Mailinglist Archive: opensuse (1517 mails)

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Re: [opensuse] Moving to IPv6
  • From: Ilya Chernykh <neptunia@xxxxxxx>
  • Date: Sun, 12 Sep 2010 23:18:43 +0400
  • Message-id: <201009122318.43162.neptunia@xxxxxxx>
On Sunday 12 September 2010 22:46:17 Per Jessen wrote:
Ilya Chernykh wrote:
What is definite is that the cable which connects my building has
capacity 1 Gbit/s, optical or not. The higher-level cable is almost
certainly optic because it should have higher capacity.

Your building is almost certainly also connected with fibre, 1GigE
copper ethernet only goes so far.

Gigabit Ethernet allows copper connections:
http://en.wikipedia.org/wiki/Gigabit_ethernet

You know, any network card 9and motherboard) now supports gigabit Ethernet.
Thus some providers, for example, in St.Petersburg as I already mentioned
provide Gigabit Ethernet to end users via a copper cable.

Some people even can convince a normal provider like mine to connect
them via a gigabit end-user link because any hub as I mentioned has one unused
gigabit port. Some indeed did so via good personal connections, but for
gigabit ethernet to become a mainstream the provider has to upgrade their
equipment so each hub had multiple gigabit ports and a thicker uplink.

No upgrade on the end-user side is needed and no support for optics on the
motherboard.

I'm surprised it was worth the extra investment in the
infrastructure, but I guess xDSL wasn't suitable for some reason.

There are providers who advertise xDSL, for example, a telephone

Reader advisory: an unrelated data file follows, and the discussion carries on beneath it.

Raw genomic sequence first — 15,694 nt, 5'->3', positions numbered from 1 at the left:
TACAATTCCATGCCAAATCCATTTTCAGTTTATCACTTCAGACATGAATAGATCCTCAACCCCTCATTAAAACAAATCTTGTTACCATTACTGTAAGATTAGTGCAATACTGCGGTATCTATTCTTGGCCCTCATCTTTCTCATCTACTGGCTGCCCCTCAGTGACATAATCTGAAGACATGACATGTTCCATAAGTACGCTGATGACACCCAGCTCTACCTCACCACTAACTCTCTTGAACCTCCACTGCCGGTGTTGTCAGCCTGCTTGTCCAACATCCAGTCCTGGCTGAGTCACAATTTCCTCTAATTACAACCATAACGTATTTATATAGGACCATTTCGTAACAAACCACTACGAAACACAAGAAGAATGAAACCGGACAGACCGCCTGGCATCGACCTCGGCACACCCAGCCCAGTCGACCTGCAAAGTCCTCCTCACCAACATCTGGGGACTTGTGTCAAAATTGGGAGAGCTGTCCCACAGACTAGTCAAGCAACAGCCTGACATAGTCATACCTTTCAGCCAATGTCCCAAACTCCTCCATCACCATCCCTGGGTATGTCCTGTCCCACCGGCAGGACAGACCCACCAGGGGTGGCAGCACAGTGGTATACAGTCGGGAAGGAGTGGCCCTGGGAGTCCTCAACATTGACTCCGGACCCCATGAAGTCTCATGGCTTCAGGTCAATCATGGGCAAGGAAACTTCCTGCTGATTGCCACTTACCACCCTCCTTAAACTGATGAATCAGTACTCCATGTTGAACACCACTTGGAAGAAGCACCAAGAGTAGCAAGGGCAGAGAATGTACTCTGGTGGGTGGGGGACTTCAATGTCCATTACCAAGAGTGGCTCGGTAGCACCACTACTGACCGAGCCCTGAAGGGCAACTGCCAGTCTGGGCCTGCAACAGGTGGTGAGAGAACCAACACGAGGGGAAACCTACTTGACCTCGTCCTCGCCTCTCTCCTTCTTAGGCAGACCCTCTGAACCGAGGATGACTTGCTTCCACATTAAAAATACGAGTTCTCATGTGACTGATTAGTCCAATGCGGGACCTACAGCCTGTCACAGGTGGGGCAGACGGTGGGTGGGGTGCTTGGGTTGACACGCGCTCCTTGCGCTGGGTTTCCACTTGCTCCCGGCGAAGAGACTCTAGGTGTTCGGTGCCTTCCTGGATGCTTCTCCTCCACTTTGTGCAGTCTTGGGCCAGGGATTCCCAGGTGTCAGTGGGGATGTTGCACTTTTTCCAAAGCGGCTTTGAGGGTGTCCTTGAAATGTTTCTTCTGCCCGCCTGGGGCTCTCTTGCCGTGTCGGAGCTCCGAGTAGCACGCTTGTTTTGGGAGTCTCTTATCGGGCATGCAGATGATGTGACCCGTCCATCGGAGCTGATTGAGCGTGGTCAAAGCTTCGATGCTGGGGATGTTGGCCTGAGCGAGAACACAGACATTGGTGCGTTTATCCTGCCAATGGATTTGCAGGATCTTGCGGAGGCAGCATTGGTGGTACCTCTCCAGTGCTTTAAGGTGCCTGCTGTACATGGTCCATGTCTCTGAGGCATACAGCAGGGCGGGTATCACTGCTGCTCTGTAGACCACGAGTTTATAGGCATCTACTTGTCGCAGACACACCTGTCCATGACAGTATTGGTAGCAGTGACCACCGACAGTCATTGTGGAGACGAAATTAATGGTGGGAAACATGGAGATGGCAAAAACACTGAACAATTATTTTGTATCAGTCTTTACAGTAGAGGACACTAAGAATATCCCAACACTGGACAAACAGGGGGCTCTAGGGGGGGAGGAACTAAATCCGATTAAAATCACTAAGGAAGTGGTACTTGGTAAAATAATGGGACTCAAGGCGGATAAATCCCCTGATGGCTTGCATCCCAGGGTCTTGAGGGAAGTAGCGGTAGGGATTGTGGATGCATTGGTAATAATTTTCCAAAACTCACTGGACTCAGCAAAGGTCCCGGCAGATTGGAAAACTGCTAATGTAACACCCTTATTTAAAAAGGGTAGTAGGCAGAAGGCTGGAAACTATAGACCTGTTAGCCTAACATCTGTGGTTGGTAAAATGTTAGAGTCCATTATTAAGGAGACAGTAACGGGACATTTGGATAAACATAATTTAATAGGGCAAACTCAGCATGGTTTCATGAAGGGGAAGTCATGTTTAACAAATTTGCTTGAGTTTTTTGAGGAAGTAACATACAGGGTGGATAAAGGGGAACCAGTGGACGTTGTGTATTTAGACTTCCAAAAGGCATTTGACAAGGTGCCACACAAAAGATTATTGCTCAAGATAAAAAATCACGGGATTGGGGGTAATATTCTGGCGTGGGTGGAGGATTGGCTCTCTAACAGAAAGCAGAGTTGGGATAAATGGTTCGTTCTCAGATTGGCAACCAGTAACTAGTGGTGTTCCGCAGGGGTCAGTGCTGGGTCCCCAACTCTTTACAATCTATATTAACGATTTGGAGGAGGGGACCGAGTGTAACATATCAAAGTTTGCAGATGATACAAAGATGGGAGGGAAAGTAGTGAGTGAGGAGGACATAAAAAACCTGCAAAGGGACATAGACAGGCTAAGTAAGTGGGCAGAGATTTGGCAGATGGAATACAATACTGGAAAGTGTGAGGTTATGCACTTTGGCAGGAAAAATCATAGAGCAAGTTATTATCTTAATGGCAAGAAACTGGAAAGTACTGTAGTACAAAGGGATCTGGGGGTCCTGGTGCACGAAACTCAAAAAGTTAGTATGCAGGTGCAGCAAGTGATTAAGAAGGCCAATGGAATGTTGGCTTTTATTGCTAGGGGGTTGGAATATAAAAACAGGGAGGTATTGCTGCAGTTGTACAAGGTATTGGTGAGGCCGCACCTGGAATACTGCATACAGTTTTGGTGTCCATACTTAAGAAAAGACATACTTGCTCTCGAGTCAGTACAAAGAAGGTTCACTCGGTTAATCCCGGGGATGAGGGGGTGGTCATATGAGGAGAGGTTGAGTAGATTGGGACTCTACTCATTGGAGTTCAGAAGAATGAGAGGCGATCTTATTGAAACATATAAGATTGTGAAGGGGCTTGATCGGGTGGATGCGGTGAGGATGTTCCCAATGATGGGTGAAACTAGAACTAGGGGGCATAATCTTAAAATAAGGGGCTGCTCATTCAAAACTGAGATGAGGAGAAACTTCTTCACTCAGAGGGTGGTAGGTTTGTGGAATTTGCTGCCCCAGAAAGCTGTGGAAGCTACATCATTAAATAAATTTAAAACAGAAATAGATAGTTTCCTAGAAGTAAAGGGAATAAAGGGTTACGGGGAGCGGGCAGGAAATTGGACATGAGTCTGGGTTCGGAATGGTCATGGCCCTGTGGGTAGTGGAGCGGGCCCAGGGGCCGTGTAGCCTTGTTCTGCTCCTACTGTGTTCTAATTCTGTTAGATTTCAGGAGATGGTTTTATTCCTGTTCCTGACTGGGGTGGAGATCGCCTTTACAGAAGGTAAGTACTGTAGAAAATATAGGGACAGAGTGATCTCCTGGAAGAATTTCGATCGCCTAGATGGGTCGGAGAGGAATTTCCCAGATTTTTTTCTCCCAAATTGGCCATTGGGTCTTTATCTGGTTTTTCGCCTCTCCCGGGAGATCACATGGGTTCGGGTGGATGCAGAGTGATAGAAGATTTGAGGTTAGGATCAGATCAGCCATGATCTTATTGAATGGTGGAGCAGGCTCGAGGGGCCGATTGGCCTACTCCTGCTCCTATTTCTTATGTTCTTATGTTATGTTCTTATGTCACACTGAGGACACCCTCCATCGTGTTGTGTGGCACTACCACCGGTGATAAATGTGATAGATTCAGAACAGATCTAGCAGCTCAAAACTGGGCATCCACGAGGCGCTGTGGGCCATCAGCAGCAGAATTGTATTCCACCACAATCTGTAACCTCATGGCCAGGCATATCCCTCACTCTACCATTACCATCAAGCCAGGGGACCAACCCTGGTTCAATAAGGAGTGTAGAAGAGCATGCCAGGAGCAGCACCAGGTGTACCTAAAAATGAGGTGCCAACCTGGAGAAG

company, but they are competitive only in buildings which are not
connected to the Ethernet (the number of them decreases with the
majority now have multiple Ethernet providers). Ethernet is a standard
here at least from mid-90s, the only major change for a end-user being
change of the end-user connection capacity from 10 Mbit/s to 100
Mbit/s which was mostly completed by the end of 1990s.

I'm really surprised that it was worth rewiring entire apartment
buildings with Cat5 cable, when VoIP didn't exist. I mean, in the
mid-90s the internet had barely been invented, people were happy
dialling into Compuserve at 56K (or 64K in ISDN countries). It's
totally surreal to hear you explain about 10Mbps speeds to an internet
that barely existed (to Joe Bloggs).

People just stretched cables from window to window to get the LAN working.
Internet in those time was only a supplement to the LAN, it was expensive,
although technically it was already possible to have a 10 Mbit/s connection.

Even 3 years ago in 2007 the normal speed for an internet connection was
128 Kbit/s on speed-limited tariffs (this is not the technical speed
limitation, which always was 100 Mbit/s but an artificial limitation on
unlimited-traffic tariffs, on pay-for-traffic tariffs you could have 100
Mbit/s but would pay more money for traffic). But you could download films,
programs etc from the LAN with speed of 100 Mbit/s for free. That's why
existence of LAN was a great competitive advantage for any provider those
times.

Now this is not so important because the average speed of Internet
connection (according the tariff plan) catches up with that of LAN.

The tariffs changed greatly in the last 3 years and now one can have a
50 times faster connection (of more traffic if the tariff is
traffic-based with unlimited speed) for the same money than 3 years
ago.

Here they haven't changed a lot - one significant change was in 2008,
when the Swiss government made Swisscom provide a certain minimum of
xDSL to every Swiss household that wants it. (Grundversorgungspflicht).

This is great and I would choose it is it was available here.


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